Jan 132016
 

Dr. Spencer is an internationally recognized climatologist who explains things like why we do not know whether man is causing any climate change or not.

Or, is the planet really warming all over?

Roy Spencer, PhD. Climate Change Research Scientist, Author, Former NASA Scientist

  • In Defense of the Term “Greenouse Effect”
    by Roy W. Spencer, Ph. D. on 2018-05-09 at 14:03

    Over the years I have gone along with the crowd and derided the term “greenhouse effect” as a poor analogy between the atmosphere’s ability to keep the Earth’s surfce warmer than it would be without IR-absorbing (and thus IR-emitting) gases, versus a greenhouse in which plants are grown. But the more I think about it, […]

  • UAH Global Temperature Update for April, 2018: +0.21 deg. C.
    by Roy W. Spencer, Ph. D. on 2018-05-01 at 14:29

    The Version 6.0 global average lower tropospheric temperature (LT) anomaly for April, 2018 was +0.21 deg. C, down a little from the March value of +0.24 deg. C: Some regional LT departures from the 30-year (1981-2010) average for the last 16 months are: YEAR MO GLOBE NHEM. SHEM. TROPIC USA48 ARCTIC AUST 2017 01 +0.33 […]

  • New Lewis & Curry Study Concludes Climate Sensitivity is Low
    by Roy W. Spencer, Ph. D. on 2018-04-24 at 15:01

    Global warming “problem” cut by 50% As readers here are aware, I don’t usually critique published climate papers unless they are especially important to the climate debate. Too many papers are either not that important, or not that convincing to me. The holy grail of the climate debate is equilibrium climate sensitivity (ECS): just how […]

  • The 100th Meridian Agricultural Scare: Another Example of Media Hype Exceeding Reality
    by Roy W. Spencer, Ph. D. on 2018-04-18 at 15:52

    A new paper published in the AMS Earth Interactions entitled, Whither the 100th Meridian? The Once and Future Physical and Human Geography of America’s Arid-Humid Divide, Part II: The Meridian Moves East, discusses the climate model-expected drying of the western U.S. and how this will affect the agricultural central- and east- U.S. as the climatological […]

  • Midwest’s April chill most unusual on Earth
    by Roy W. Spencer, Ph. D. on 2018-04-16 at 14:20

    If you thought the cold April weather in the U.S. was exceptional, you are correct. In terms of temperature departures from average so far this April, the U.S. Midwest, Northern Plains, and much of Canada have been the coldest on Earth (graphic courtesy of Weatherbell.com): The areas of green have averaged at least 6 deg. […]

  • Stormy April to give snow job to Midwest
    by Roy W. Spencer, Ph. D. on 2018-04-12 at 15:10

    Friday the 13th is not shaping up to be very lucky for some people, weather-wise. A strong springtime (or late winter?) storm currently moving across the northern and central Rockies will move east over the next several days with a wide variety of severe weather, including blizzard conditions to the north and severe thunderstorms to […]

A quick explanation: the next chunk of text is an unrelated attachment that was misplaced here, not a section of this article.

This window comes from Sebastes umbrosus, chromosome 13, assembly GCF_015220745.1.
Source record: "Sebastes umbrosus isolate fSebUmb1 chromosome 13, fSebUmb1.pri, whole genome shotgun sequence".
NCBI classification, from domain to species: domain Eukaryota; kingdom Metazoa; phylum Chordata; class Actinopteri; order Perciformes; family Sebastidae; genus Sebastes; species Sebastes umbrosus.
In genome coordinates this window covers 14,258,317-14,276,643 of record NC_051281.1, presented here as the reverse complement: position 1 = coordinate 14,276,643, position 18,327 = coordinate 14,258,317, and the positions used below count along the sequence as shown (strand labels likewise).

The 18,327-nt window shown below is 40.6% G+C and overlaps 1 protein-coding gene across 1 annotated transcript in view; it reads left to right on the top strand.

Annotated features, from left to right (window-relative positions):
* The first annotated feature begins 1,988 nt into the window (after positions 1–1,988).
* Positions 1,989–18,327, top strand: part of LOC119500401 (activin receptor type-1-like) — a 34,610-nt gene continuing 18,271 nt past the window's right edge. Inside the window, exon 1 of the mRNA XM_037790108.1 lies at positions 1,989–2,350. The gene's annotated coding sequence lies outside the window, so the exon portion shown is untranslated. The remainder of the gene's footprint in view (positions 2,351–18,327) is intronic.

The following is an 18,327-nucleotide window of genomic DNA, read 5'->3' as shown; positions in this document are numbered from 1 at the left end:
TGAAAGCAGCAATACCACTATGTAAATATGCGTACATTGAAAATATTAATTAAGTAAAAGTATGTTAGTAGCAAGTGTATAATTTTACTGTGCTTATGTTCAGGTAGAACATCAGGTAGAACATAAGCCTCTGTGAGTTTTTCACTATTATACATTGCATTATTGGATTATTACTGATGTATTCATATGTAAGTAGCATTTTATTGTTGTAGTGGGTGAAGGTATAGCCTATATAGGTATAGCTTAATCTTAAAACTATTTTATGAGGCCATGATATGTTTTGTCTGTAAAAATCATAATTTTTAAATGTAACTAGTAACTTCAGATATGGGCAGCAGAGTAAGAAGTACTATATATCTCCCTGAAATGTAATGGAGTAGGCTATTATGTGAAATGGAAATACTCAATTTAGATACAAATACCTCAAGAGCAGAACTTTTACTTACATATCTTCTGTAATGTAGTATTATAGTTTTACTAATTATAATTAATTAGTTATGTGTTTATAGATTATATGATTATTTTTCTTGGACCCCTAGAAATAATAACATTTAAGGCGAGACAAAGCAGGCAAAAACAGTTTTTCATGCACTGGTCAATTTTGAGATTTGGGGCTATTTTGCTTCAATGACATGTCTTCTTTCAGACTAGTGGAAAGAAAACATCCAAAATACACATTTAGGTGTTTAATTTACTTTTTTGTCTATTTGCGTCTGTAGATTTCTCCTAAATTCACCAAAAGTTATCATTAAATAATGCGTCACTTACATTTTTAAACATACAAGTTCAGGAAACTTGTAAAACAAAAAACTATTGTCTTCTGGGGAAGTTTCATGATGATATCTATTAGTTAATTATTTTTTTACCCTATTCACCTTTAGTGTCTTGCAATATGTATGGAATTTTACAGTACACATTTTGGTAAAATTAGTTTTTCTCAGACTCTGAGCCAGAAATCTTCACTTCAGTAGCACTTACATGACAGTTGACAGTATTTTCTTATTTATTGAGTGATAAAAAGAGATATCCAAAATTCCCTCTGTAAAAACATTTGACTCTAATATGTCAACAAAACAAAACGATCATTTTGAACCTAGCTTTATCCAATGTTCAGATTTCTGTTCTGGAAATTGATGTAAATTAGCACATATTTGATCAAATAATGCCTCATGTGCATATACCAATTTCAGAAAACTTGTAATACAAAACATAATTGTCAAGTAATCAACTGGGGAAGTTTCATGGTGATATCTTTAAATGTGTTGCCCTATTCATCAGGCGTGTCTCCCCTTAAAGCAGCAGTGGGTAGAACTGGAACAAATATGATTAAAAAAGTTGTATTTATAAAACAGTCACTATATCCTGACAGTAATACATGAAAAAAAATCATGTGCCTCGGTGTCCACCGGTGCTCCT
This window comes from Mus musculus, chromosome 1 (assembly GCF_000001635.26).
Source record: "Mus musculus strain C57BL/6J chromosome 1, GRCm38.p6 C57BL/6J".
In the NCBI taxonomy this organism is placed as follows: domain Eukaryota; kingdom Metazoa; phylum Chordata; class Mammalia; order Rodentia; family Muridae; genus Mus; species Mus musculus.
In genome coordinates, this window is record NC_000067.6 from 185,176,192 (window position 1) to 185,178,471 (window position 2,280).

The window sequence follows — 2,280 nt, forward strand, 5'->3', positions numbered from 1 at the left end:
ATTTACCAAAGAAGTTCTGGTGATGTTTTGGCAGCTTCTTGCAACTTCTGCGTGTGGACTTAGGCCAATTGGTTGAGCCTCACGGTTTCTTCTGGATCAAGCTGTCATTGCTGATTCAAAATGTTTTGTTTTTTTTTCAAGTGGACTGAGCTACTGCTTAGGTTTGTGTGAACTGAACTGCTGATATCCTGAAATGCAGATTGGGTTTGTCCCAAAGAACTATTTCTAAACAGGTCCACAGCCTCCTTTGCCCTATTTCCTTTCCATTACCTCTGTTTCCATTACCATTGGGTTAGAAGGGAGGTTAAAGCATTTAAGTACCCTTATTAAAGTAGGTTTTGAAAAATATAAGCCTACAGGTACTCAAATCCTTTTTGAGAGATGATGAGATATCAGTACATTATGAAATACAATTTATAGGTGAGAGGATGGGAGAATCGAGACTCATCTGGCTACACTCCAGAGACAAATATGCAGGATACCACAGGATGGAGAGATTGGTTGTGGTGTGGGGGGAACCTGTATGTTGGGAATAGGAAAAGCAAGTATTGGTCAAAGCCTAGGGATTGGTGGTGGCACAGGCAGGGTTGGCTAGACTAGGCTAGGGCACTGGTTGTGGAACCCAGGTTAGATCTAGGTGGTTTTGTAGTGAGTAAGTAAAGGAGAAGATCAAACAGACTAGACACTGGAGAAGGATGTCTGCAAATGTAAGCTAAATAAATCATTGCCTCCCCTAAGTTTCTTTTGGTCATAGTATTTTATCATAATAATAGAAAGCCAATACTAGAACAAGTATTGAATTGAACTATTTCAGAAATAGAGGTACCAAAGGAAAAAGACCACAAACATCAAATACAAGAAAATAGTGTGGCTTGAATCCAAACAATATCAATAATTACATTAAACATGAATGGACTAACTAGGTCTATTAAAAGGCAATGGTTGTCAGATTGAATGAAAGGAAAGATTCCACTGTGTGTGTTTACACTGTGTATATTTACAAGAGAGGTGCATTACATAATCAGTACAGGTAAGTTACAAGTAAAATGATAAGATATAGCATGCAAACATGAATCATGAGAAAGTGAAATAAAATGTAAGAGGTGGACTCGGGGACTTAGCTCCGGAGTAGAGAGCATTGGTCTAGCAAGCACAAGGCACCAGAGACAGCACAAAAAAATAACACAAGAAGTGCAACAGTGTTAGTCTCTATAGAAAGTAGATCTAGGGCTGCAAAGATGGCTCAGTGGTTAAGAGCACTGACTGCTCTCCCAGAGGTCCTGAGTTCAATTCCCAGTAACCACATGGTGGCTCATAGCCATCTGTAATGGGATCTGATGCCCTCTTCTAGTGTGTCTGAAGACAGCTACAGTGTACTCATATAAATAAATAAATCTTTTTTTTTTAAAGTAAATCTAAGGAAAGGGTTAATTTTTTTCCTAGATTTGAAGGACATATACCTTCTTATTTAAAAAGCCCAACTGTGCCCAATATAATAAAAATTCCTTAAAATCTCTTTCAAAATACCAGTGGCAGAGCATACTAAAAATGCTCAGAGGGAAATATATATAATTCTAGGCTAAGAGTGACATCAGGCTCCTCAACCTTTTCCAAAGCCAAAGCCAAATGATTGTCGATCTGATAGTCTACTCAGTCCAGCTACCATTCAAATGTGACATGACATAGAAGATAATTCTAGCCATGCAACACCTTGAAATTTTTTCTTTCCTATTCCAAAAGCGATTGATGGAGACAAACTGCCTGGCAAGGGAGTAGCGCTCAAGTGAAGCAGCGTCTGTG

• DC Cherry Blossom Peak to be met with Peak Snow?
    by Roy W. Spencer, Ph. D. on 2018-04-04 at 13:51

    After continuing delays due to cold weather, the National Park Service’s daily update for the DC Tidal Basin cherry blosson predicts that the peak blossom time will finally be this weekend. But you might want to get out the snow shovel if you want to go see this annual event. The latest weather forecast models […]

  • UAH Global Temperature Update for March, 2018: +0.24 deg. C
    by Roy W. Spencer, Ph. D. on 2018-04-02 at 14:01

    The Version 6.0 global average lower tropospheric temperature (LT) anomaly for March, 2018 was +0.24 deg. C, up a little from the February value of +0.20 deg. C: Some regional LT departures from the 30-year (1981-2010) average for the last 15 months are: YEAR MO GLOBE NHEM. SHEM. TROPIC USA48 ARCTIC AUST 2017 01 +0.33 […]

  • Return to Sender? China is Country Most Likely to See Tiangong-1 Burn Up
    by Roy W. Spencer, Ph. D. on 2018-04-01 at 19:15

    As China’s Tiangong-1 Space Station now rapidly falls to meet its fiery demise in the next several hours, the Aerospace Corporation’s most recent estimate of the potential paths of reentry show that China has the greatest statistical chance of any country of seeing the spectacle, with the longest potential reentry orbit sections: Of course, the […]

  • U.S. chance of Tiangong-1 sighting now less than 2%
    by Roy W. Spencer, Ph. D. on 2018-03-31 at 15:47

    The latest Aerospace Corp. prediction of the reentry time for the Chinese Space Station Tiangong-1 is now 3:30 p.m. CDT (plus or minus 8 hours) on Sunday, April 1. As reentry approaches, the predictions will get better, and the potential paths of the satellite will be narrowing. The latest potential paths of reentry look like […]

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